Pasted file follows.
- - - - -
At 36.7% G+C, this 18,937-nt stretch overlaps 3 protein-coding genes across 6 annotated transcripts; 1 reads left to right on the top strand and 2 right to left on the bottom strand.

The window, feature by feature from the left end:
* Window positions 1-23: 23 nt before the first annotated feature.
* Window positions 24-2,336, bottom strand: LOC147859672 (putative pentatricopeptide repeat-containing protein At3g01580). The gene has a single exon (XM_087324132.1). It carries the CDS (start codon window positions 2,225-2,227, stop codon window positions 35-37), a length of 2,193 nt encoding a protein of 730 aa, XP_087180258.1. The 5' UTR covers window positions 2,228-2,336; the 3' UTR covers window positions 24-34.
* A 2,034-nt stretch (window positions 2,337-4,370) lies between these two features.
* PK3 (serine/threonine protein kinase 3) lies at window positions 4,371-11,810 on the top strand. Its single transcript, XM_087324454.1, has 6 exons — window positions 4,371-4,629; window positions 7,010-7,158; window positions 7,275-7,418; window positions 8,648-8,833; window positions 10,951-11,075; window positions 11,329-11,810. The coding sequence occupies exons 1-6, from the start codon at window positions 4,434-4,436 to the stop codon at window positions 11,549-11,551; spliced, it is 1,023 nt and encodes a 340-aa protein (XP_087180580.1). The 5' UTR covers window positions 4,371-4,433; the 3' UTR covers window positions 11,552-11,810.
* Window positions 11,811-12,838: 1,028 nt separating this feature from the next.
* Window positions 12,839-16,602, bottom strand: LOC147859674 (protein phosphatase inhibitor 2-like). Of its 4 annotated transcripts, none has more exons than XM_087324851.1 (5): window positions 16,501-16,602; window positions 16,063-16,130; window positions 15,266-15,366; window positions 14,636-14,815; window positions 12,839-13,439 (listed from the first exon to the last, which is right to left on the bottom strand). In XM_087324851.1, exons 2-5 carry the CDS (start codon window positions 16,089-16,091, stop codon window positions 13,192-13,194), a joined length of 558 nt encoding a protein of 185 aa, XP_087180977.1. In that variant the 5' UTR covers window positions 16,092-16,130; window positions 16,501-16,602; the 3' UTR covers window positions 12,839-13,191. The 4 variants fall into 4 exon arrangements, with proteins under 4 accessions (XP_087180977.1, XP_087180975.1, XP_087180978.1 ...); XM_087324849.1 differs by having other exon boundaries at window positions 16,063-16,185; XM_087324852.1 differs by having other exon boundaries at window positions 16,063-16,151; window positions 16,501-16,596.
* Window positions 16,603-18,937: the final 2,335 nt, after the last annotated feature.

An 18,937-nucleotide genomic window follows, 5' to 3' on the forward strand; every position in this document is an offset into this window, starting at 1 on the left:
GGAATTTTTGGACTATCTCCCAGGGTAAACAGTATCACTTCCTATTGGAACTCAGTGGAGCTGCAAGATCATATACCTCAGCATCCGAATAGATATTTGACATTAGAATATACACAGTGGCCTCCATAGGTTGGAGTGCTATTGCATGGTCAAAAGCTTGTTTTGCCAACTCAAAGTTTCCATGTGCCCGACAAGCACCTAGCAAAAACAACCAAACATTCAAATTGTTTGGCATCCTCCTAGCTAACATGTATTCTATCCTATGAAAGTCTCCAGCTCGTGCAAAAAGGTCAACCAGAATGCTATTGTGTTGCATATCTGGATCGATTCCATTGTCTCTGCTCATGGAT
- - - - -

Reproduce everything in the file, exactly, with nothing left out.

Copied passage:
At 36.7% G+C, this 18,937-nt stretch overlaps 3 protein-coding genes across 6 annotated transcripts; 1 reads left to right on the top strand and 2 right to left on the bottom strand.

The window, feature by feature from the left end:
* Window positions 1-23: 23 nt before the first annotated feature.
* Window positions 24-2,336, bottom strand: LOC147859672 (putative pentatricopeptide repeat-containing protein At3g01580). The gene has a single exon (XM_087324132.1). It carries the CDS (start codon window positions 2,225-2,227, stop codon window positions 35-37), a length of 2,193 nt encoding a protein of 730 aa, XP_087180258.1. The 5' UTR covers window positions 2,228-2,336; the 3' UTR covers window positions 24-34.
* A 2,034-nt stretch (window positions 2,337-4,370) lies between these two features.
* PK3 (serine/threonine protein kinase 3) lies at window positions 4,371-11,810 on the top strand. Its single transcript, XM_087324454.1, has 6 exons — window positions 4,371-4,629; window positions 7,010-7,158; window positions 7,275-7,418; window positions 8,648-8,833; window positions 10,951-11,075; window positions 11,329-11,810. The coding sequence occupies exons 1-6, from the start codon at window positions 4,434-4,436 to the stop codon at window positions 11,549-11,551; spliced, it is 1,023 nt and encodes a 340-aa protein (XP_087180580.1). The 5' UTR covers window positions 4,371-4,433; the 3' UTR covers window positions 11,552-11,810.
* Window positions 11,811-12,838: 1,028 nt separating this feature from the next.
* Window positions 12,839-16,602, bottom strand: LOC147859674 (protein phosphatase inhibitor 2-like). Of its 4 annotated transcripts, none has more exons than XM_087324851.1 (5): window positions 16,501-16,602; window positions 16,063-16,130; window positions 15,266-15,366; window positions 14,636-14,815; window positions 12,839-13,439 (listed from the first exon to the last, which is right to left on the bottom strand). In XM_087324851.1, exons 2-5 carry the CDS (start codon window positions 16,089-16,091, stop codon window positions 13,192-13,194), a joined length of 558 nt encoding a protein of 185 aa, XP_087180977.1. In that variant the 5' UTR covers window positions 16,092-16,130; window positions 16,501-16,602; the 3' UTR covers window positions 12,839-13,191. The 4 variants fall into 4 exon arrangements, with proteins under 4 accessions (XP_087180977.1, XP_087180975.1, XP_087180978.1 ...); XM_087324849.1 differs by having other exon boundaries at window positions 16,063-16,185; XM_087324852.1 differs by having other exon boundaries at window positions 16,063-16,151; window positions 16,501-16,596.
* Window positions 16,603-18,937: the final 2,335 nt, after the last annotated feature.

An 18,937-nucleotide genomic window follows, 5' to 3' on the forward strand; every position in this document is an offset into this window, starting at 1 on the left:
GGAATTTTTGGACTATCTCCCAGGGTAAACAGTATCACTTCCTATTGGAACTCAGTGGAGCTGCAAGATCATATACCTCAGCATCCGAATAGATATTTGACATTAGAATATACACAGTGGCCTCCATAGGTTGGAGTGCTATTGCATGGTCAAAAGCTTGTTTTGCCAACTCAAAGTTTCCATGTGCCCGACAAGCACCTAGCAAAAACAACCAAACATTCAAATTGTTTGGCATCCTCCTAGCTAACATGTATTCTATCCTATGAAAGTCTCCAGCTCGTGCAAAAAGGTCAACCAGAATGCTATTGTGTTGCATATCTGGATCGATTCCATTGTCTCTGCTCATGGAT